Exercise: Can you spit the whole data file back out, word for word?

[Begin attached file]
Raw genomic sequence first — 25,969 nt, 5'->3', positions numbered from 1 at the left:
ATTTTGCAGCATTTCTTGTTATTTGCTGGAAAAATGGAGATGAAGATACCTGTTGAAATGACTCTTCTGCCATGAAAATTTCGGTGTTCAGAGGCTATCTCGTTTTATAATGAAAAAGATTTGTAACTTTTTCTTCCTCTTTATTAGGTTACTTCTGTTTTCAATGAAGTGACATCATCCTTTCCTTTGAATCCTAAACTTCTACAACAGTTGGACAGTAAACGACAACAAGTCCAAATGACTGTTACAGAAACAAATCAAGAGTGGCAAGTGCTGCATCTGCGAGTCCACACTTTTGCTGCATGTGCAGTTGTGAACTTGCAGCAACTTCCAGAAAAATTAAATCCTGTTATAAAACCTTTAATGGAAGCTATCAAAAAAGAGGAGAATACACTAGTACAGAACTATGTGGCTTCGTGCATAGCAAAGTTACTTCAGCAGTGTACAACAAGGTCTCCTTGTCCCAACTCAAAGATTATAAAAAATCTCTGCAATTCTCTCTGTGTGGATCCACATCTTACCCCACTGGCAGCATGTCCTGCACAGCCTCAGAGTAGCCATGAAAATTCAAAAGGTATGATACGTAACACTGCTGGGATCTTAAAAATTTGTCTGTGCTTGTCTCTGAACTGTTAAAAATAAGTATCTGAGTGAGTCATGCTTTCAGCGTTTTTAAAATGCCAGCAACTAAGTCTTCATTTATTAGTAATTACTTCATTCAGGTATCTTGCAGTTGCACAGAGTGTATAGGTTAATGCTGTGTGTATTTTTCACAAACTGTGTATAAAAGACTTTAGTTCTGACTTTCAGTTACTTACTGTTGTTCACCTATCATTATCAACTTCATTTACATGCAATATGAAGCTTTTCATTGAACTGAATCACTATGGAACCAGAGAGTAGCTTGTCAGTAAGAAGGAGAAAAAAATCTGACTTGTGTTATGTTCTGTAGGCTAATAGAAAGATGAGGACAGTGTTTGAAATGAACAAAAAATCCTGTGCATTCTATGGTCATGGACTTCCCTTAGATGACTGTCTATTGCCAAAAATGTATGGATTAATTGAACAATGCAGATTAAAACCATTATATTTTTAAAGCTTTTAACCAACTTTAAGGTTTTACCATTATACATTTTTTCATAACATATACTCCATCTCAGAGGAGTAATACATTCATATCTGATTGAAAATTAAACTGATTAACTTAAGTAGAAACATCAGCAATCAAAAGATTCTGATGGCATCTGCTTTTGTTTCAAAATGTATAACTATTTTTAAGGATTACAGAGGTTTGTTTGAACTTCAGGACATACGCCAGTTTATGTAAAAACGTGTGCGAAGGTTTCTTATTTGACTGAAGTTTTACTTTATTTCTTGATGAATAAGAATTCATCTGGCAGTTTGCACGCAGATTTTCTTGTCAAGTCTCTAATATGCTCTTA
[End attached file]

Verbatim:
Raw genomic sequence first — 25,969 nt, 5'->3', positions numbered from 1 at the left:
ATTTTGCAGCATTTCTTGTTATTTGCTGGAAAAATGGAGATGAAGATACCTGTTGAAATGACTCTTCTGCCATGAAAATTTCGGTGTTCAGAGGCTATCTCGTTTTATAATGAAAAAGATTTGTAACTTTTTCTTCCTCTTTATTAGGTTACTTCTGTTTTCAATGAAGTGACATCATCCTTTCCTTTGAATCCTAAACTTCTACAACAGTTGGACAGTAAACGACAACAAGTCCAAATGACTGTTACAGAAACAAATCAAGAGTGGCAAGTGCTGCATCTGCGAGTCCACACTTTTGCTGCATGTGCAGTTGTGAACTTGCAGCAACTTCCAGAAAAATTAAATCCTGTTATAAAACCTTTAATGGAAGCTATCAAAAAAGAGGAGAATACACTAGTACAGAACTATGTGGCTTCGTGCATAGCAAAGTTACTTCAGCAGTGTACAACAAGGTCTCCTTGTCCCAACTCAAAGATTATAAAAAATCTCTGCAATTCTCTCTGTGTGGATCCACATCTTACCCCACTGGCAGCATGTCCTGCACAGCCTCAGAGTAGCCATGAAAATTCAAAAGGTATGATACGTAACACTGCTGGGATCTTAAAAATTTGTCTGTGCTTGTCTCTGAACTGTTAAAAATAAGTATCTGAGTGAGTCATGCTTTCAGCGTTTTTAAAATGCCAGCAACTAAGTCTTCATTTATTAGTAATTACTTCATTCAGGTATCTTGCAGTTGCACAGAGTGTATAGGTTAATGCTGTGTGTATTTTTCACAAACTGTGTATAAAAGACTTTAGTTCTGACTTTCAGTTACTTACTGTTGTTCACCTATCATTATCAACTTCATTTACATGCAATATGAAGCTTTTCATTGAACTGAATCACTATGGAACCAGAGAGTAGCTTGTCAGTAAGAAGGAGAAAAAAATCTGACTTGTGTTATGTTCTGTAGGCTAATAGAAAGATGAGGACAGTGTTTGAAATGAACAAAAAATCCTGTGCATTCTATGGTCATGGACTTCCCTTAGATGACTGTCTATTGCCAAAAATGTATGGATTAATTGAACAATGCAGATTAAAACCATTATATTTTTAAAGCTTTTAACCAACTTTAAGGTTTTACCATTATACATTTTTTCATAACATATACTCCATCTCAGAGGAGTAATACATTCATATCTGATTGAAAATTAAACTGATTAACTTAAGTAGAAACATCAGCAATCAAAAGATTCTGATGGCATCTGCTTTTGTTTCAAAATGTATAACTATTTTTAAGGATTACAGAGGTTTGTTTGAACTTCAGGACATACGCCAGTTTATGTAAAAACGTGTGCGAAGGTTTCTTATTTGACTGAAGTTTTACTTTATTTCTTGATGAATAAGAATTCATCTGGCAGTTTGCACGCAGATTTTCTTGTCAAGTCTCTAATATGCTCTTA